A young person with autism, complained that the council failed to look after him properly. We found that the council put him in placements that could not meet his needs, he was moved from one placement to another too often, and was too far away from his family. The council failed to monitor his care properly and took too long to take action when he complained about things. At some placements he suffered abuse. For long periods he had little or no education. We recommended that the council make a pay totalling £12,000 to recognise the inadequate care and loss of education, and take various actions including – reviewing his files; arranging for a fresh assessment by an independent medical expert; deferring any further decisions until the outcome of that assessment; reviewing its procedures and its provision for autistic children. The financial remedy was to be held in trust.
Ms A, whose grandson is in local authority care, complained that the council was not involving her sufficiently in the planning and review meetings relating to her grandson’s foster care and education. We found that the council invited her to biannual looked-after-child review meetings, invited her to school events, provided school reports, and organised regular contact sessions between her and her grandson. There was no evidence of administrative fault in how the council dealt with Ms A, so we were unable to question the merits of the service she received, even though she found it lacking. We decided there were no grounds to continue the investigation.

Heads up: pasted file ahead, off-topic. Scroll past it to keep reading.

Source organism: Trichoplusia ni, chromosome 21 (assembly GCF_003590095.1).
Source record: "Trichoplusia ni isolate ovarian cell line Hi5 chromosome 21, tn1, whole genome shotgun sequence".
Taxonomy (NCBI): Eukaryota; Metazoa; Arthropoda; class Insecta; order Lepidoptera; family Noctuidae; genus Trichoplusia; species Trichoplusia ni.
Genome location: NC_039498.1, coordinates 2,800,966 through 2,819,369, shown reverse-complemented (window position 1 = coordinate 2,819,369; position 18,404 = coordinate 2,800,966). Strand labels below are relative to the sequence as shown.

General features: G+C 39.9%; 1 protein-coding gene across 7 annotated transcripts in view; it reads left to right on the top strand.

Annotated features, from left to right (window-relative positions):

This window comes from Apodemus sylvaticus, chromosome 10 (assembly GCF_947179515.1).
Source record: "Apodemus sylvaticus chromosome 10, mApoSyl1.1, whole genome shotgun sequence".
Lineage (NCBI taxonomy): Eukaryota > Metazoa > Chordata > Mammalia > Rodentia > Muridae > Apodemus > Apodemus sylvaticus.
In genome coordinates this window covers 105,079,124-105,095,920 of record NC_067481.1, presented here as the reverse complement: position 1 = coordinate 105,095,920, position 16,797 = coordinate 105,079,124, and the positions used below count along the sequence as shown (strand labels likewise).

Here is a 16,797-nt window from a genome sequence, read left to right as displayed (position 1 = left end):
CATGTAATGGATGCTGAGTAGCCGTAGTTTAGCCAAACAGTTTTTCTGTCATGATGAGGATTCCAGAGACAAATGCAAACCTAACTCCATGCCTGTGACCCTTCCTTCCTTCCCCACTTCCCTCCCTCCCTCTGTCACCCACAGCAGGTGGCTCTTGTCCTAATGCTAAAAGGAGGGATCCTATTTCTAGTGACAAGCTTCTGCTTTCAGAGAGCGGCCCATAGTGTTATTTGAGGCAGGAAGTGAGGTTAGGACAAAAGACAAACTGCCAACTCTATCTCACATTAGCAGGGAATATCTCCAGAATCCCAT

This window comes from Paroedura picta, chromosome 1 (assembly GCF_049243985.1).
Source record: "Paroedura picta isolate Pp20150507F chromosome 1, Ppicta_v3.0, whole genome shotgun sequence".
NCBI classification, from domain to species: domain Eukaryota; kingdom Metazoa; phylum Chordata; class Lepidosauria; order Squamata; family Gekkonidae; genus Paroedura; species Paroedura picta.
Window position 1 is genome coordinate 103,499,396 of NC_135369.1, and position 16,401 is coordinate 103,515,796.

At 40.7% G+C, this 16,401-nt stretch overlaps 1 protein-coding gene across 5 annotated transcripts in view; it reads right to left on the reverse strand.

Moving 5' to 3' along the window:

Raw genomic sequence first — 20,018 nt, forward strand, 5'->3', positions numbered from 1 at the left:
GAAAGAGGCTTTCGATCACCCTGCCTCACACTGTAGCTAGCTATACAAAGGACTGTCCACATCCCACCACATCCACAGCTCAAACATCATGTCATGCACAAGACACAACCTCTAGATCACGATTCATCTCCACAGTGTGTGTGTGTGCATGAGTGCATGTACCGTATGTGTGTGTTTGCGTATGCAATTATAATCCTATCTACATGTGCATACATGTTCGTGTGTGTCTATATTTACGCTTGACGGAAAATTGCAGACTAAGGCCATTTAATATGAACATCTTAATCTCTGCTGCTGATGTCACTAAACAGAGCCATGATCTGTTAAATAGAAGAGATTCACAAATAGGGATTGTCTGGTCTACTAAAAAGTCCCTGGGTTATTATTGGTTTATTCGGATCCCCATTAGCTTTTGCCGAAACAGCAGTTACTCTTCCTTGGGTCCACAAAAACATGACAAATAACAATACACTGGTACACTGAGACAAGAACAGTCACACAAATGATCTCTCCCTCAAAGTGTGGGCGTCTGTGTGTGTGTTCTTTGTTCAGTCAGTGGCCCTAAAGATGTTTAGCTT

Other sources of information

Our fact sheets give some general information about the most common type of complaints we receive but they cannot cover every situation. If you are not sure whether we can look into your complaint, please contact us.

The Local Government and Social Care Ombudsman provides a free, independent and impartial service. We consider complaints about the administrative actions of councils and some other authorities. We cannot question what a council has done simply because someone does not agree with it. If we find something has gone wrong, such as poor service, service failure, delay or bad advice and that a person has suffered as a result the Ombudsman aims to get it put right by recommending a suitable remedy.

April 2016

;